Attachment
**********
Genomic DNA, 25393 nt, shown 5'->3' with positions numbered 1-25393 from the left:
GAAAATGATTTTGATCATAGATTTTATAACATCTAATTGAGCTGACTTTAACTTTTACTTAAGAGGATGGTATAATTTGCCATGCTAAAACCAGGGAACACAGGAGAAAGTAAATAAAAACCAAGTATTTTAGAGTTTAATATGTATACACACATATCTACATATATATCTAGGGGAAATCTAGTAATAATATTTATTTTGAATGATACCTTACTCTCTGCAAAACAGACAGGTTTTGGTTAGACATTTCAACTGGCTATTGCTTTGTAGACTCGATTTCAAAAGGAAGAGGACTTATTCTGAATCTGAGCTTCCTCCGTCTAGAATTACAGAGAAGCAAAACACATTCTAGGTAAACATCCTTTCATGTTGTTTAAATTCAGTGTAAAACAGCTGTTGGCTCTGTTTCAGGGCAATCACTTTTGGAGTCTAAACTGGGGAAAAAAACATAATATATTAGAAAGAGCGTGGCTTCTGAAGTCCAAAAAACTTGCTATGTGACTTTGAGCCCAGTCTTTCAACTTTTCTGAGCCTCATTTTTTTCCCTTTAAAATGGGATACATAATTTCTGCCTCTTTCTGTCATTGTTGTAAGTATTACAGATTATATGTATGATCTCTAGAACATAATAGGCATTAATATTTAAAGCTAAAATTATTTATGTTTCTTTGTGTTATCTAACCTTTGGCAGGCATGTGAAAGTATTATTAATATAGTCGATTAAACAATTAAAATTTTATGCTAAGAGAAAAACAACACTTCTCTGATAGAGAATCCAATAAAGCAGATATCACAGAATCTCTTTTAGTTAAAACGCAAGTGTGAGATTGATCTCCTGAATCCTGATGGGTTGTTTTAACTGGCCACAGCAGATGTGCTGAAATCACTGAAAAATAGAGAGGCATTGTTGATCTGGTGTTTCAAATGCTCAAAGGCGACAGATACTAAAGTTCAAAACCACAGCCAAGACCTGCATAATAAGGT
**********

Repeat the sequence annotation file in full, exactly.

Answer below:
Genomic DNA, 25393 nt, shown 5'->3' with positions numbered 1-25393 from the left:
GAAAATGATTTTGATCATAGATTTTATAACATCTAATTGAGCTGACTTTAACTTTTACTTAAGAGGATGGTATAATTTGCCATGCTAAAACCAGGGAACACAGGAGAAAGTAAATAAAAACCAAGTATTTTAGAGTTTAATATGTATACACACATATCTACATATATATCTAGGGGAAATCTAGTAATAATATTTATTTTGAATGATACCTTACTCTCTGCAAAACAGACAGGTTTTGGTTAGACATTTCAACTGGCTATTGCTTTGTAGACTCGATTTCAAAAGGAAGAGGACTTATTCTGAATCTGAGCTTCCTCCGTCTAGAATTACAGAGAAGCAAAACACATTCTAGGTAAACATCCTTTCATGTTGTTTAAATTCAGTGTAAAACAGCTGTTGGCTCTGTTTCAGGGCAATCACTTTTGGAGTCTAAACTGGGGAAAAAAACATAATATATTAGAAAGAGCGTGGCTTCTGAAGTCCAAAAAACTTGCTATGTGACTTTGAGCCCAGTCTTTCAACTTTTCTGAGCCTCATTTTTTTCCCTTTAAAATGGGATACATAATTTCTGCCTCTTTCTGTCATTGTTGTAAGTATTACAGATTATATGTATGATCTCTAGAACATAATAGGCATTAATATTTAAAGCTAAAATTATTTATGTTTCTTTGTGTTATCTAACCTTTGGCAGGCATGTGAAAGTATTATTAATATAGTCGATTAAACAATTAAAATTTTATGCTAAGAGAAAAACAACACTTCTCTGATAGAGAATCCAATAAAGCAGATATCACAGAATCTCTTTTAGTTAAAACGCAAGTGTGAGATTGATCTCCTGAATCCTGATGGGTTGTTTTAACTGGCCACAGCAGATGTGCTGAAATCACTGAAAAATAGAGAGGCATTGTTGATCTGGTGTTTCAAATGCTCAAAGGCGACAGATACTAAAGTTCAAAACCACAGCCAAGACCTGCATAATAAGGT